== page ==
And just FYI, you need to be careful: a lot of schools are moving to teaching pure Java. Unfortunately, with Java, you miss out on a whole aspect of programming: pointers. (this is ignoring the myriad of other problems) I'm fortunate to be going to a school that teaches in Unix (namely Solaris) with some Java, but also other languages including C, C++, assembly, and probably a few others. (unfortunately, the class I'm taking this quarter is offered in C and Java, switching every 2 quarters, and this happens to fall on a Java quarter and I can't delay taking it. Cry)
Agreed. My school (SJSU) teaches Java primarily. While this is good on a conceptual level, it often presents absurd implementation restrictions (even in classes SJSU offers). e.g. In my Information Security class we had to implement TEA and RC4 encryption algorithms for the first homework. This is almost impossible to do with Java because of the need to do 4-byte unsigned int math. Had I not been fluent in C (which isn't taught or required), I might've ended up like my friend Joseph (who only knows Java) who turned in an incomplete and non functioning implementation.

---Kelvin--
15.4" MacBook Pro revA
1.83GHz/2GB/250GB
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Joined: 2004.07
Post: #7
I managed just fine at UCLA- a lot of stuff was on Unix and had to be submitted via telnet, so in many classes I never needed to even touch a windows box. The only obstacles there were classes that used a specific program that was only on Windows. For instance, in the assembly class we used a program that emulated a CPU, which was windows only, and there was a windows-only program used in the computer architecture classes. For these I had to either use a roomie's computer, or just go down to the labs on campus.

Justin Ficarrotta
http://www.justinfic.com
"It is better to be The Man than to work for The Man." - Alexander Seropian
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Post: #8
I just finished my sophomore year of college and have programmed only in UNIX for my classes, but was able to learn enough about Carbon windows and event management to put up an OpenGL context and respond to keypresses (basically everything Mac-specific that I need for my game) within a week. The hardest thing for me has been learning to use Xcode, not learning the APIs. ZeroLink really threw me for a long time. If you search my name you will see all sorts of posts where people have helped me with linker problems.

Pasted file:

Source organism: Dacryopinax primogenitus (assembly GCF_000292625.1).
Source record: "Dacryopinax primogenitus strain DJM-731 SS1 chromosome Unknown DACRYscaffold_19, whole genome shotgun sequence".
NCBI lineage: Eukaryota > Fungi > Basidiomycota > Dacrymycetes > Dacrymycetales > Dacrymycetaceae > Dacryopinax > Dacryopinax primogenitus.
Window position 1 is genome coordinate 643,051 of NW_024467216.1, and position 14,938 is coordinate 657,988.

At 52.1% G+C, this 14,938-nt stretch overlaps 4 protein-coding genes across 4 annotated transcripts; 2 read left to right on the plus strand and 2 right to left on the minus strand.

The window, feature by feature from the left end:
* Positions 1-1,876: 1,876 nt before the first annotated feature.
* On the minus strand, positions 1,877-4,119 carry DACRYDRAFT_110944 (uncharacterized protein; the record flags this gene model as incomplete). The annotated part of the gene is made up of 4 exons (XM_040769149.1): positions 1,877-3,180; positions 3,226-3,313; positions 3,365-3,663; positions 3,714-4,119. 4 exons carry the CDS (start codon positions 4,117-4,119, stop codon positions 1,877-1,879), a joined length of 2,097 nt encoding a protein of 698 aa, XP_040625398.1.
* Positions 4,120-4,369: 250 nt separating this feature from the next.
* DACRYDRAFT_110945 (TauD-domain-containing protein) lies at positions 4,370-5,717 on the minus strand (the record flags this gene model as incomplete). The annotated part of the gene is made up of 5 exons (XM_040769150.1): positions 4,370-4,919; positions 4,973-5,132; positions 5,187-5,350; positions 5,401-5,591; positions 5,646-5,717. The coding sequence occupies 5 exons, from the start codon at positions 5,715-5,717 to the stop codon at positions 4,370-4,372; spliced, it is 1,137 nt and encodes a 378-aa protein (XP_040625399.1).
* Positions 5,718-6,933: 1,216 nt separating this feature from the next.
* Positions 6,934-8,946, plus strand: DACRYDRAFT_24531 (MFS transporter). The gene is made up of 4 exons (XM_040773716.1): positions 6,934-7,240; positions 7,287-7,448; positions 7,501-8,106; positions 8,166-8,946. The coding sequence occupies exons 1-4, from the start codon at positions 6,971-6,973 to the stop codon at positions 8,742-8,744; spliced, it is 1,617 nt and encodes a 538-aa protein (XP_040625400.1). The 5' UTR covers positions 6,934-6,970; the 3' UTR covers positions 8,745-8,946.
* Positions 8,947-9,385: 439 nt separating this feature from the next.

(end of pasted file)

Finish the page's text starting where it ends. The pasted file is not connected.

Chances are your classes won't even use real APIs for any platform a lot of the time. I had a class last quarter with a section on multithreading and they had their own thread library made for the class. The idea is to simplify things so you are learning the concept instead of struggling with obscure syntax.
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Krazygluon
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Post: #9
I had a CS professor who had a very useful quote: "You don't go to school in CS to learn A language, or AN API. You go to learn the core skills of programming and computer science that allow you to pick up any API, language or architecture and do computing with it"

I would shy away from any school that teaches windows-centric programming because it likely isn't going to teach the stuff mentioned in that quote (things like pointers, data structures, what EVERY OS has to have in it to work, a little bit of assembly, etc)
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⌘-R in Chief
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Post: #10
You can't not learn about pointers and data structures, no matter what platform you're on.